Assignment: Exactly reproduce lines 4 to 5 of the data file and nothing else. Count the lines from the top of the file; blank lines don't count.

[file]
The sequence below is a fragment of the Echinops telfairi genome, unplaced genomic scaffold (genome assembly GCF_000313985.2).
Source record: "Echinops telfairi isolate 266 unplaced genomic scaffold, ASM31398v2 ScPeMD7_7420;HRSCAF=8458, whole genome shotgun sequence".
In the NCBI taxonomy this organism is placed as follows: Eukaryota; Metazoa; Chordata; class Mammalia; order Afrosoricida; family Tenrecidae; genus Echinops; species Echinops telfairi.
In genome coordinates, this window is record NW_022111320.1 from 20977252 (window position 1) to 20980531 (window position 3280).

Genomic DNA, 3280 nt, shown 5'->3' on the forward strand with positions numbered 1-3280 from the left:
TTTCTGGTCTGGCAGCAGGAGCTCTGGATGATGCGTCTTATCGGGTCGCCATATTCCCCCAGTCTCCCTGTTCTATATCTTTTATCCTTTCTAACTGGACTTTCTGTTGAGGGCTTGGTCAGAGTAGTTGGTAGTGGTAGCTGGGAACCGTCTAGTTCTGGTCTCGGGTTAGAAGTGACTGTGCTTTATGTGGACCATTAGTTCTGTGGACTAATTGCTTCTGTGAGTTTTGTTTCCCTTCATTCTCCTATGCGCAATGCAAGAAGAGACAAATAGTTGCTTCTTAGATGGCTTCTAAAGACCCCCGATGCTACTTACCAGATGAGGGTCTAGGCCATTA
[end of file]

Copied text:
In genome coordinates, this window is record NW_022111320.1 from 20977252 (window position 1) to 20980531 (window position 3280).

Genomic DNA, 3280 nt, shown 5'->3' on the forward strand with positions numbered 1-3280 from the left: